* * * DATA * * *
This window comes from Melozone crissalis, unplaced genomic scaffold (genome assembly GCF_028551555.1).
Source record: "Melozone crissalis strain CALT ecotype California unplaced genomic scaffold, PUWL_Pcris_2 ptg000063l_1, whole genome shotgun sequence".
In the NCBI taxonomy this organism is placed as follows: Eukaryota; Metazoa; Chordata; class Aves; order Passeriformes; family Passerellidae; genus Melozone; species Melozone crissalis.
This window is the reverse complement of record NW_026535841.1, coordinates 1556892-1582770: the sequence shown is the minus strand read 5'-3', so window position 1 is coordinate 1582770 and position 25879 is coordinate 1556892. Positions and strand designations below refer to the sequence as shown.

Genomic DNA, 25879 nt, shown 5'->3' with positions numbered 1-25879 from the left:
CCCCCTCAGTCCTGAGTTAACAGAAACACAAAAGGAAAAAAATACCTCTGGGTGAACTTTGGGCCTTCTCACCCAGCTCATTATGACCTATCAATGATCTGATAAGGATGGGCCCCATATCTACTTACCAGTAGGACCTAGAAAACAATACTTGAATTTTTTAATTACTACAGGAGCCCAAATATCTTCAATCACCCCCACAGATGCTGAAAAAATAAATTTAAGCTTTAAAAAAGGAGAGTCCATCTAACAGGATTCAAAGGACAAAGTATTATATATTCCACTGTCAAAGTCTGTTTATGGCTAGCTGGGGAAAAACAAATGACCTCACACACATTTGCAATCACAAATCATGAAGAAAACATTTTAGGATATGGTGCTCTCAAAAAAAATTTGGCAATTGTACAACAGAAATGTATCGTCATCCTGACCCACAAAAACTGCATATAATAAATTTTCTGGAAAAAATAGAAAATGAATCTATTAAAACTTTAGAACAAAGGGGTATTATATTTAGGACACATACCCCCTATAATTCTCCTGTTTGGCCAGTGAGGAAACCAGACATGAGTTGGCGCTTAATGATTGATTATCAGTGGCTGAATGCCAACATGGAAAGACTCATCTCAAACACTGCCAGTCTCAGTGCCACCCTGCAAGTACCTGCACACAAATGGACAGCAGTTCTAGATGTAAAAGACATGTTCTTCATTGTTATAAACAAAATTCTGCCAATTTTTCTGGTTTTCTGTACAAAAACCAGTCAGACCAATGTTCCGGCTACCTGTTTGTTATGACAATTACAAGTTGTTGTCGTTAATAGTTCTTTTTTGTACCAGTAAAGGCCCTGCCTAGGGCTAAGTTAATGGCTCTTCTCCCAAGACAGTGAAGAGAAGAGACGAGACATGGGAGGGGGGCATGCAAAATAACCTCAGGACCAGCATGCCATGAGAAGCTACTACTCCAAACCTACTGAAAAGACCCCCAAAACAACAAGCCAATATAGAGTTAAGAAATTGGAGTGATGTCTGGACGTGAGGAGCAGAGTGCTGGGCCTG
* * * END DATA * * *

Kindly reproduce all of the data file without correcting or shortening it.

This window comes from Melozone crissalis, unplaced genomic scaffold (genome assembly GCF_028551555.1).
Source record: "Melozone crissalis strain CALT ecotype California unplaced genomic scaffold, PUWL_Pcris_2 ptg000063l_1, whole genome shotgun sequence".
In the NCBI taxonomy this organism is placed as follows: Eukaryota; Metazoa; Chordata; class Aves; order Passeriformes; family Passerellidae; genus Melozone; species Melozone crissalis.
This window is the reverse complement of record NW_026535841.1, coordinates 1556892-1582770: the sequence shown is the minus strand read 5'-3', so window position 1 is coordinate 1582770 and position 25879 is coordinate 1556892. Positions and strand designations below refer to the sequence as shown.

Genomic DNA, 25879 nt, shown 5'->3' with positions numbered 1-25879 from the left:
CCCCCTCAGTCCTGAGTTAACAGAAACACAAAAGGAAAAAAATACCTCTGGGTGAACTTTGGGCCTTCTCACCCAGCTCATTATGACCTATCAATGATCTGATAAGGATGGGCCCCATATCTACTTACCAGTAGGACCTAGAAAACAATACTTGAATTTTTTAATTACTACAGGAGCCCAAATATCTTCAATCACCCCCACAGATGCTGAAAAAATAAATTTAAGCTTTAAAAAAGGAGAGTCCATCTAACAGGATTCAAAGGACAAAGTATTATATATTCCACTGTCAAAGTCTGTTTATGGCTAGCTGGGGAAAAACAAATGACCTCACACACATTTGCAATCACAAATCATGAAGAAAACATTTTAGGATATGGTGCTCTCAAAAAAAATTTGGCAATTGTACAACAGAAATGTATCGTCATCCTGACCCACAAAAACTGCATATAATAAATTTTCTGGAAAAAATAGAAAATGAATCTATTAAAACTTTAGAACAAAGGGGTATTATATTTAGGACACATACCCCCTATAATTCTCCTGTTTGGCCAGTGAGGAAACCAGACATGAGTTGGCGCTTAATGATTGATTATCAGTGGCTGAATGCCAACATGGAAAGACTCATCTCAAACACTGCCAGTCTCAGTGCCACCCTGCAAGTACCTGCACACAAATGGACAGCAGTTCTAGATGTAAAAGACATGTTCTTCATTGTTATAAACAAAATTCTGCCAATTTTTCTGGTTTTCTGTACAAAAACCAGTCAGACCAATGTTCCGGCTACCTGTTTGTTATGACAATTACAAGTTGTTGTCGTTAATAGTTCTTTTTTGTACCAGTAAAGGCCCTGCCTAGGGCTAAGTTAATGGCTCTTCTCCCAAGACAGTGAAGAGAAGAGACGAGACATGGGAGGGGGGCATGCAAAATAACCTCAGGACCAGCATGCCATGAGAAGCTACTACTCCAAACCTACTGAAAAGACCCCCAAAACAACAAGCCAATATAGAGTTAAGAAATTGGAGTGATGTCTGGACGTGAGGAGCAGAGTGCTGGGCCTG